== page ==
Q: Thanks for your beautiful and informative answer regarding my question that started off your November column (“When Prayers Are Answered No”). Now I am wondering: When are we to take Scripture literally and when should we not?
A: “All Scripture is inspired by God and is useful for teaching, for refutation, for correction, and for training in righteousness, so that one who belongs to God may be competent, equipped for every good work,” we read in 2 Timothy 3:16–17.
“All Scripture is inspired by God and is useful for teaching, for refutation, for correction, and for training in righteousness, so that one who belongs to God may be competent, equipped for every good work,” we read in 2 Timothy 3:16–17.
Because all Scripture is inspired by God and is part of God’s selfrevelation, we need to read it as a whole and within the faith community to which it is addressed.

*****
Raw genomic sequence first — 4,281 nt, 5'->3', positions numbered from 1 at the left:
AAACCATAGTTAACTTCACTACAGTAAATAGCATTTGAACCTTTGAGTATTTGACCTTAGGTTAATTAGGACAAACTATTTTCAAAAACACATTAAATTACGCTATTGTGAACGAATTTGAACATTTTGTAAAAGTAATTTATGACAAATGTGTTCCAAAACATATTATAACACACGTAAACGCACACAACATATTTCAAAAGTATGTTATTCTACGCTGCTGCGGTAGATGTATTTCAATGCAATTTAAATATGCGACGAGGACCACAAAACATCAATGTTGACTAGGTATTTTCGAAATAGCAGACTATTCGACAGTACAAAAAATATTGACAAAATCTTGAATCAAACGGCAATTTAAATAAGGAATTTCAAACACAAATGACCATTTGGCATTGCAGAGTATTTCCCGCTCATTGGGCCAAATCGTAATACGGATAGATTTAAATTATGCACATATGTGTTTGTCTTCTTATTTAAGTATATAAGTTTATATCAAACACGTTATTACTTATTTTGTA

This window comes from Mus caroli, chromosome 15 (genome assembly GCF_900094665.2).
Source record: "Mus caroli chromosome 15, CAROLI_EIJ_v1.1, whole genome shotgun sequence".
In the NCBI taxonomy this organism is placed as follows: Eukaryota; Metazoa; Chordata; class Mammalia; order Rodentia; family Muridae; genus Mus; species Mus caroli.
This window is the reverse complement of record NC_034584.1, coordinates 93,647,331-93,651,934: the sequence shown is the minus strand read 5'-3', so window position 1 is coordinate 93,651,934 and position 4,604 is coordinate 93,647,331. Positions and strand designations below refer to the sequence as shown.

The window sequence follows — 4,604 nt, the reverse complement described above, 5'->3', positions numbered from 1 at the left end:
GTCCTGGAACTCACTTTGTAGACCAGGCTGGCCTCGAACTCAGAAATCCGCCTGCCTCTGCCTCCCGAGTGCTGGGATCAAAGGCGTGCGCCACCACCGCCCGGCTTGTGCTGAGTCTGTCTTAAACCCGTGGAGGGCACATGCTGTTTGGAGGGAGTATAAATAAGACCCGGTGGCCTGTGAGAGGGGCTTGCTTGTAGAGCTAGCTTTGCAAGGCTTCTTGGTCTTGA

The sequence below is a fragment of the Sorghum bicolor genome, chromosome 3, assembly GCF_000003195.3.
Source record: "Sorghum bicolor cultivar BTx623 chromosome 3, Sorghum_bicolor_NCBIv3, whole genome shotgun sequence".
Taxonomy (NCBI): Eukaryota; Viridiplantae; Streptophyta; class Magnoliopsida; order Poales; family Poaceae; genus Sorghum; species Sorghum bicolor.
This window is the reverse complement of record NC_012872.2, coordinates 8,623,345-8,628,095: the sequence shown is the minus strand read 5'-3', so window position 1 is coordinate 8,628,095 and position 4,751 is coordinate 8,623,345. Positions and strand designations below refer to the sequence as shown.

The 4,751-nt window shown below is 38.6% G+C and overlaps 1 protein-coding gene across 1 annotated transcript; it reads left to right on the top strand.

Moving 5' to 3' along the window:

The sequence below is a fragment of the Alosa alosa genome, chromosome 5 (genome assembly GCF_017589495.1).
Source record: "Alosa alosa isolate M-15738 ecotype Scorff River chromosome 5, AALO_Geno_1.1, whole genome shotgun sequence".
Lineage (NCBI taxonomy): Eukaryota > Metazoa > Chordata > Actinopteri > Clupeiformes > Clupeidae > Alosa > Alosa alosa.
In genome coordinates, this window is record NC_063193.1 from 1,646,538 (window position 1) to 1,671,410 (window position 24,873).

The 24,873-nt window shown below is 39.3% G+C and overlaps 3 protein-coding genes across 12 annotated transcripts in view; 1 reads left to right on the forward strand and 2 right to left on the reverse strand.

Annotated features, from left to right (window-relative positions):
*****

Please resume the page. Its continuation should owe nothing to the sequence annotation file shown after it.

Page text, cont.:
One biblical book may develop another section as, for example, the Book of Job moves beyond the theology found in the Book of Proverbs. Because the Bible is a collection of books, recognizing the diversity of literary genres there is also important.
The New Testament’s little-known Letter to Philemon is a better guide to St. Paul’s views on slavery than are his short references to slaves in other letters. In the early 19th century, some US Christians cited those references to support their belief that human bondage was the inevitable result of sin. Genuine religion can be twisted for nonreligious purposes, but the whole of Scripture will be needed to sort this out—for Catholics, with the assistance of the Church’s teaching authority.
It is literally true, for example, that God has created all things, that the Son of God became human in Jesus with no loss of his divinity, and that each person is created in the divine image and intended to share life with God.
Just as Mary, the mother of Jesus, pondered and prayed over the events of her life (Lk 2:19, 51), so we need to be open to God’s revelation given through the Scriptures.